This study was a survey of public health nurses opinions concerning selected factors involved in counseling parents of mentally subnormal children. The purposes were to: (l) obtain the public health nurses' opinions regarding some of the needs and problems of families with mentally subnormal children; (2) identify the areas in which the nurses most frequently counseled the parents; (3) learn what situations were encountered during home visits which the nurse identified as being perplexing or difficult to handle; and (4) ascertain if there was a need, as expressed by the nurses, for more intensive education and counseling for public health nurses about mental subnormality. The data were obtained during interviews with thirteen staff public health nurses from one public health agency. Five free response questions were used to elicit the necessary information. Analysis of the data revealed that the nurses generally identified the same needs and problems as existing in these families as were identified in the literature. The counseling they most frequently gave was support and reassurance, referral to other community agencies, and guidance in the care and training of the handicapped child. They found it difficult to work with the parents’ feelings and attitudes toward the child and to accept the parents' failure to carry out plans made for the child. The majority of the nurses expressed a need for more information and counseling in this field, particularly focusing on understanding and working with the parents' feelings and attitudes; the nurse's role in counseling the parents; and the principles involved in the home training of the subnormal child.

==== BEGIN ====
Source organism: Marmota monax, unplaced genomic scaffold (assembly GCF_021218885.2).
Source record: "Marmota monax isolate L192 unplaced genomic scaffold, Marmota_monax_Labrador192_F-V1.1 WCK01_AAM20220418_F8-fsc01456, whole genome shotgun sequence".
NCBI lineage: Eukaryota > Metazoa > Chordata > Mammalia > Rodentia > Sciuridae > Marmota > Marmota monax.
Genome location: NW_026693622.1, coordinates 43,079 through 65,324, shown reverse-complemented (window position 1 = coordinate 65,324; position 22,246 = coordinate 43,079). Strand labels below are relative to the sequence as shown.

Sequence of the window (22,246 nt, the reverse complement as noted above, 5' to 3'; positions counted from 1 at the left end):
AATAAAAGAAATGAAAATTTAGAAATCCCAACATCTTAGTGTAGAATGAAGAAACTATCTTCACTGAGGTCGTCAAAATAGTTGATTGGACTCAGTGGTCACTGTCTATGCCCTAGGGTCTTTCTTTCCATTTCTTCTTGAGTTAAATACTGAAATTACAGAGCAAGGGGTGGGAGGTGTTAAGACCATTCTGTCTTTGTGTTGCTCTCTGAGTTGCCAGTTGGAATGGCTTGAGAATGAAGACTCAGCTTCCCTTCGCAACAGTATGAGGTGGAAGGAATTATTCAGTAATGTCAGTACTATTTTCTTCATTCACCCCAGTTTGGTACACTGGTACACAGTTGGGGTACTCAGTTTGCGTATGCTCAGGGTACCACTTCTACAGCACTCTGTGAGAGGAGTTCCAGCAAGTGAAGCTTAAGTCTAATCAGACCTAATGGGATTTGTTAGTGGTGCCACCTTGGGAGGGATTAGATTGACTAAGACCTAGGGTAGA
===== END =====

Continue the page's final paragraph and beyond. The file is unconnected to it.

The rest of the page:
Bryan, Patsy Maxine, "A Survey of Opinions of Public Health Nurses Concerning Selected Factors Involved in Counseling Parents of Mentally Subnormal Children" (1960). University Libraries Digitized Theses 189x-20xx. 122.